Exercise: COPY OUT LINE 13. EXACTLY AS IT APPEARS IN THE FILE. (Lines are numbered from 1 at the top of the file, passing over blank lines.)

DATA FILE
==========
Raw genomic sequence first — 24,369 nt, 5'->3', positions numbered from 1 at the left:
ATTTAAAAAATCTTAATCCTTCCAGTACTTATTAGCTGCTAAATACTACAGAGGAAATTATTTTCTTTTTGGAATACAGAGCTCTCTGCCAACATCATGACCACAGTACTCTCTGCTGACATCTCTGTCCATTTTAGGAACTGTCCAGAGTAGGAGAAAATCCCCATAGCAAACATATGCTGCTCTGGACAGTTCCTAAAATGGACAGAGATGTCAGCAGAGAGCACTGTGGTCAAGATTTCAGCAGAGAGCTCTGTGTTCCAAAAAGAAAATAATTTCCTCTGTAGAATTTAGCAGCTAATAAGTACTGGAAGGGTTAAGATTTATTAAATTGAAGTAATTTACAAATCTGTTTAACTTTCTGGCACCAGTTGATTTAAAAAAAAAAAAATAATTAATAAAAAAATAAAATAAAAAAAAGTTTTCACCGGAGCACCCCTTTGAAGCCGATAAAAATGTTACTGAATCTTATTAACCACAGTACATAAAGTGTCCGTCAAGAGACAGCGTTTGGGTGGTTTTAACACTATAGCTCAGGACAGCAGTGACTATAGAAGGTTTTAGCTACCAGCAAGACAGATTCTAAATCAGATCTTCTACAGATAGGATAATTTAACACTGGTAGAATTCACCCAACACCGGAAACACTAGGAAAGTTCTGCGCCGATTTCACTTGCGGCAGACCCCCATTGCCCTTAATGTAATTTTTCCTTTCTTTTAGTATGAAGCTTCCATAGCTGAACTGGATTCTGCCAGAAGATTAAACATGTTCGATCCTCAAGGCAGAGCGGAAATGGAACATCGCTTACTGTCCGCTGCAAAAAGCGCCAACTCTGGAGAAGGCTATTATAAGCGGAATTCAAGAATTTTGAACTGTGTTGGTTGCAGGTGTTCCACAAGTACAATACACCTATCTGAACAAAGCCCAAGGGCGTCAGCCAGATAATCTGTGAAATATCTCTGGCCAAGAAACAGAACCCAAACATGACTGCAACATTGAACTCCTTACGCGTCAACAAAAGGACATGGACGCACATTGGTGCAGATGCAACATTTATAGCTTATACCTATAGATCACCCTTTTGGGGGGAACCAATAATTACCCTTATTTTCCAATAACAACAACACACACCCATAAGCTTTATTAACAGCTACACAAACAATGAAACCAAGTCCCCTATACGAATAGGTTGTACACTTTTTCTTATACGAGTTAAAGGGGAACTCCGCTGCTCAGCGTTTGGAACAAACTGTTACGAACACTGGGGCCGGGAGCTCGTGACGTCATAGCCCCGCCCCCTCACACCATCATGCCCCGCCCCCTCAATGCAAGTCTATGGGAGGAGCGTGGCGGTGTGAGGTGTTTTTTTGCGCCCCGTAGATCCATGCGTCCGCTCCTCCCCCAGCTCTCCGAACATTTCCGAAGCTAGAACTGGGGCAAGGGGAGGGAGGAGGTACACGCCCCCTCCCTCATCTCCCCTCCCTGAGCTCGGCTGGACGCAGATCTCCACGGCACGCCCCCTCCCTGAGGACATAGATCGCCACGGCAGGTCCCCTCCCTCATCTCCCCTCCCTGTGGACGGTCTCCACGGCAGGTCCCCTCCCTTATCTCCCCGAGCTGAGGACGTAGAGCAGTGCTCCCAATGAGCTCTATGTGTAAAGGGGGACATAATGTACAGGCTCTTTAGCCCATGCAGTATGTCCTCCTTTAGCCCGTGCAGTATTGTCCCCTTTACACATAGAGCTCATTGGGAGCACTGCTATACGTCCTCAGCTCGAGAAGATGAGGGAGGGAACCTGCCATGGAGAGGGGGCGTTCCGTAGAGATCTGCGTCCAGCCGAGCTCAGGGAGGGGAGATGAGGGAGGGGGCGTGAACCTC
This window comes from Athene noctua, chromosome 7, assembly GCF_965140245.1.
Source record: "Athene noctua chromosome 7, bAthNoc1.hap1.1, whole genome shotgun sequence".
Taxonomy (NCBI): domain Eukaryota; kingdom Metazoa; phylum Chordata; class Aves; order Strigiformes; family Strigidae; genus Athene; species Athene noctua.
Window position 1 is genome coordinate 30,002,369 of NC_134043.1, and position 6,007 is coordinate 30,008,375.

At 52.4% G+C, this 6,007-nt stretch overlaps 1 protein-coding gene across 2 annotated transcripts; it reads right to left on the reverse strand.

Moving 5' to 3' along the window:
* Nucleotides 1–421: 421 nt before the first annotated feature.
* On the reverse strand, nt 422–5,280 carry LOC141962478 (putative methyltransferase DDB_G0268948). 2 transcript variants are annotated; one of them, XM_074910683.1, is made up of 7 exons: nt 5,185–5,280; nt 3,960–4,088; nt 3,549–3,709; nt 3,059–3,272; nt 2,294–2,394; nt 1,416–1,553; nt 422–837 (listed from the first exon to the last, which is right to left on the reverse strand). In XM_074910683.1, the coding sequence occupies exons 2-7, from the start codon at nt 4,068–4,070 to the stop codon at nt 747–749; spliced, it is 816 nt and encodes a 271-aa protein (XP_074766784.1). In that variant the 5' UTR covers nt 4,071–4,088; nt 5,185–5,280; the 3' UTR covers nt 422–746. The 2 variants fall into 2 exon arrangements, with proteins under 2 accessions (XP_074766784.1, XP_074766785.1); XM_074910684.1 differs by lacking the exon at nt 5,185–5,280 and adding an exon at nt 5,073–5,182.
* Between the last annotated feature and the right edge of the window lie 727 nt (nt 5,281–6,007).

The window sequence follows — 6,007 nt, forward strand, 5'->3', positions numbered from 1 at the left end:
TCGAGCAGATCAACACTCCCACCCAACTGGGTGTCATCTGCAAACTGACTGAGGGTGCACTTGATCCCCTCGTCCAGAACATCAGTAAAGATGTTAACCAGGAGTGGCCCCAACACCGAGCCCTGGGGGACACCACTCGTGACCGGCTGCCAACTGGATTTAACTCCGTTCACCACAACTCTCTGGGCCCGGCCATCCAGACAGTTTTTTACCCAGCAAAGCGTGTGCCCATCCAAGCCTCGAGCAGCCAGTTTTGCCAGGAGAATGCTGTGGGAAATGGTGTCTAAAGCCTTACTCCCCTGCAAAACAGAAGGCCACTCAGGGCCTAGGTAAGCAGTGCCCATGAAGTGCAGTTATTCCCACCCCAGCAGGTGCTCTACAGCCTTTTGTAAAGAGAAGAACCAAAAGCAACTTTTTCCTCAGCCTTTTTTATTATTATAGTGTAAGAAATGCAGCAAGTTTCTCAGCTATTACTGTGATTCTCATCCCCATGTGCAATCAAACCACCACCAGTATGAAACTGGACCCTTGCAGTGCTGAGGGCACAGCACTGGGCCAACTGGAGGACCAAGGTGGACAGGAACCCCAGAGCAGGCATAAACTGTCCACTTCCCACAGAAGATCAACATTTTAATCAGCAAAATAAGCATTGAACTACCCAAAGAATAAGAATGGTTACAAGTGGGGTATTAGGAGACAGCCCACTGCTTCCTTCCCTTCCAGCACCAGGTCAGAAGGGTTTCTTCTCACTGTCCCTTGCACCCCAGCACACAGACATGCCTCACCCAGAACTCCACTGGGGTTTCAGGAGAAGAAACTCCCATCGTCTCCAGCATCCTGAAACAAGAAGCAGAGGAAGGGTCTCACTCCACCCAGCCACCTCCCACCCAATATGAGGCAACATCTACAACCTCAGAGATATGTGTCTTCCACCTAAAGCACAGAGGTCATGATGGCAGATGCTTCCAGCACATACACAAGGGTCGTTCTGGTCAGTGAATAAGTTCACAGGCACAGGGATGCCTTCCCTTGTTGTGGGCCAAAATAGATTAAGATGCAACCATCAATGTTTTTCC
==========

TCGAGCAGATCAACACTCCCACCCAACTGGGTGTCATCTGCAAACTGACTGAGGGTGCACTTGATCCCCTCGTCCAGAACATCAGTAAAGATGTTAACCAGGAGTGGCCCCAACACCGAGCCCTGGGGGACACCACTCGTGACCGGCTGCCAACTGGATTTAACTCCGTTCACCACAACTCTCTGGGCCCGGCCATCCAGACAGTTTTTTACCCAGCAAAGCGTGTGCCCATCCAAGCCTCGAGCAGCCAGTTTTGCCAGGAGAATGCTGTGGGAAATGGTGTCTAAAGCCTTACTCCCCTGCAAAACAGAAGGCCACTCAGGGCCTAGGTAAGCAGTGCCCATGAAGTGCAGTTATTCCCACCCCAGCAGGTGCTCTACAGCCTTTTGTAAAGAGAAGAACCAAAAGCAACTTTTTCCTCAGCCTTTTTTATTATTATAGTGTAAGAAATGCAGCAAGTTTCTCAGCTATTACTGTGATTCTCATCCCCATGTGCAATCAAACCACCACCAGTATGAAACTGGACCCTTGCAGTGCTGAGGGCACAGCACTGGGCCAACTGGAGGACCAAGGTGGACAGGAACCCCAGAGCAGGCATAAACTGTCCACTTCCCACAGAAGATCAACATTTTAATCAGCAAAATAAGCATTGAACTACCCAAAGAATAAGAATGGTTACAAGTGGGGTATTAGGAGACAGCCCACTGCTTCCTTCCCTTCCAGCACCAGGTCAGAAGGGTTTCTTCTCACTGTCCCTTGCACCCCAGCACACAGACATGCCTCACCCAGAACTCCACTGGGGTTTCAGGAGAAGAAACTCCCATCGTCTCCAGCATCCTGAAACAAGAAGCAGAGGAAGGGTCTCACTCCACCCAGCCACCTCCCACCCAATATGAGGCAACATCTACAACCTCAGAGATATGTGTCTTCCACCTAAAGCACAGAGGTCATGATGGCAGATGCTTCCAGCACATACACAAGGGTCGTTCTGGTCAGTGAATAAGTTCACAGGCACAGGGATGCCTTCCCTTGTTGTGGGCCAAAATAGATTAAGATGCAACCATCAATGTTTTTCC